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Popular Tableau Building Board Games (Mechanic)

These are the board games with the Tableau Building mechanic.
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Engine building, is it a mechanic? Like| 46 comments | [+]
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Interesting idea as I recently find myself passing on games that seem too similar to games already in my collection due to similar mechanics and themes. Well that's what I tell myself anyway..LOL. I think like , I would just find a way to game the system to keep my entire collection. I mean "Deck Building," "Bag Building," and "Pool Building" are all listed as separate mechanics on BGA. Add that into "Tableau Building" and "Engine Building" and that's 5 games from my top 25 right there lol.


I agree with some of these and remain unsure on the one's I have not played ( #Tzolk'in: The Mayan Calendar , #A Feast for Odin , #Lords of Waterdeep , #Caverna: The Cave Farmers

#Anachrony and #Paladins of the West Kingdom are missing from this list and I would put #Raiders of Scythia in as well and remove Stone Age, Tzolkin, and Perhaps Everdell (partly because Everdell is more Tableau building than worker placement). 

I think there may be room to argue for #Agricola and #Teotihuacan: City of Gods as well.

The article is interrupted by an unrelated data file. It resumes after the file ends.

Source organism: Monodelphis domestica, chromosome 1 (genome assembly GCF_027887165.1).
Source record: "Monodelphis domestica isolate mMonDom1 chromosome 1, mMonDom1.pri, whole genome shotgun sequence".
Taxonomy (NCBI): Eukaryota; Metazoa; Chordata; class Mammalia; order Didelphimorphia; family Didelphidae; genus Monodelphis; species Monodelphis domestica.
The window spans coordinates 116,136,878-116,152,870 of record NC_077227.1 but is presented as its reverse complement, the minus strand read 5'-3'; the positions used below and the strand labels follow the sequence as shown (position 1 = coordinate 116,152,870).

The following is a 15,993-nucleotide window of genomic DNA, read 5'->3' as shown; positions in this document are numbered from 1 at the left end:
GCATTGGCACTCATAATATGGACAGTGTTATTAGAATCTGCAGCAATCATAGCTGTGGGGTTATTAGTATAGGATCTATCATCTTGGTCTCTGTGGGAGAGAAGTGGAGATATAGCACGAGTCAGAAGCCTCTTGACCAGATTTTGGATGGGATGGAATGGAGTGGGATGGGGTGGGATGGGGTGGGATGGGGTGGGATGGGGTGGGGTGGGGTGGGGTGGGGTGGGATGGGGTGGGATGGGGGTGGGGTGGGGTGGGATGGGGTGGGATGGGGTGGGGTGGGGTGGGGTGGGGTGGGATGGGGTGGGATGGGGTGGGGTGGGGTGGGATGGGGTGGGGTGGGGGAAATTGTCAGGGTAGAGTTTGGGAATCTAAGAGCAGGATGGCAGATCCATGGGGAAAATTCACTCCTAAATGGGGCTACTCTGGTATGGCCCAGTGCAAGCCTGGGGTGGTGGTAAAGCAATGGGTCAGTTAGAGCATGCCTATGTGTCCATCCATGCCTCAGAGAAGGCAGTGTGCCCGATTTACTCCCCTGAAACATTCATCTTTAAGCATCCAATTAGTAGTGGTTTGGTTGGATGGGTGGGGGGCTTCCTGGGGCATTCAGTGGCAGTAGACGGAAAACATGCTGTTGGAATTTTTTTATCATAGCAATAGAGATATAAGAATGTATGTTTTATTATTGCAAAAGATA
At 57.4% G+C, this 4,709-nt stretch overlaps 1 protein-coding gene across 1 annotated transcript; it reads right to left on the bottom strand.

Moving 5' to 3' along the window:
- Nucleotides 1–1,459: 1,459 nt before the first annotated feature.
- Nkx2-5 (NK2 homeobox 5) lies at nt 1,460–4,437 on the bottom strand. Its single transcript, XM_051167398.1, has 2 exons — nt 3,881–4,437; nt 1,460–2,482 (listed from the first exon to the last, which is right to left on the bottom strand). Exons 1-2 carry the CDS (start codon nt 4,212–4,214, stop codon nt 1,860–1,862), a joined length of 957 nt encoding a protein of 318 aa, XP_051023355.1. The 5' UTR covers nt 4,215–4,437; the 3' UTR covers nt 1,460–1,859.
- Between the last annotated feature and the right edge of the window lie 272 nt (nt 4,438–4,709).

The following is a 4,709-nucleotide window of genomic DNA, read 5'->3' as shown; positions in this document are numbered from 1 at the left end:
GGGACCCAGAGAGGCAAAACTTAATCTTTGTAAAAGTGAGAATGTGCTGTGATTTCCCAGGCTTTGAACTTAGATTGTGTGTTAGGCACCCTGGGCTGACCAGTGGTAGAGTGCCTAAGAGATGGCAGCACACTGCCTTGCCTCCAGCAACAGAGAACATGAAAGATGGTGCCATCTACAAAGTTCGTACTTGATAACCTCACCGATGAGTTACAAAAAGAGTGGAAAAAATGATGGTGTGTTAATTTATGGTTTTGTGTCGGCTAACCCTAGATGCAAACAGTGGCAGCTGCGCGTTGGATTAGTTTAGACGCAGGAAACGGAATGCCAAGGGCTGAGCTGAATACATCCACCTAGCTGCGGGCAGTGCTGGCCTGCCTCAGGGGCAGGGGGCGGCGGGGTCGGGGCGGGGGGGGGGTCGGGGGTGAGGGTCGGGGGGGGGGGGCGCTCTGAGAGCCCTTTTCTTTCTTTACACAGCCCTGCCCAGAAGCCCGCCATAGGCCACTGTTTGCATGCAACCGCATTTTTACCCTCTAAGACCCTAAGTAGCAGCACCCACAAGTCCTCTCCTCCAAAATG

This is of course, all very subjective :)   Given more time, thought, and game play I might have a more honed list.

I started on this and then realized that I can use so many categories that I could probably keep my entire collection for one reason or another. :)

So I narrowed it down to my top 10 favourite mechanics from the BGA mechanics list and games I own and would keep:

Action Selection: #Scythe

Area Control: #Forbidden Stars

Coop Play: #Spirit Island

Deck Building: #Clank! In! Space!

Dice Rolling: #Big Trouble in Little China: The Game - Deluxe Edition

Network and Route Building: #Brass: Birmingham

Rondel: #Teotihuacan: City of Gods

Tableau Building: #Terraforming Mars

Tile Placement: #Isle of Skye: From Chieftain to King

Worker/Dice Placement: #Village



Nifty list! Even a few games I haven’t heard of. Pre-Covid, my wife’s family would participate in a white elephant/Yankee swap in which we would always throw in a small game. Here is short list of games we’ve gifted in the past that should fit in a sock.

#Sushi Go!: Very simplistic drafting and set collecting game that works well with all ages. The artwork may inspire nightmares as the food stuffs are rendered anime style with slightly creepy faces. If more variety desired, go with #Sushi Go Party!, but be warned it comes in a tin that will stretch that sock.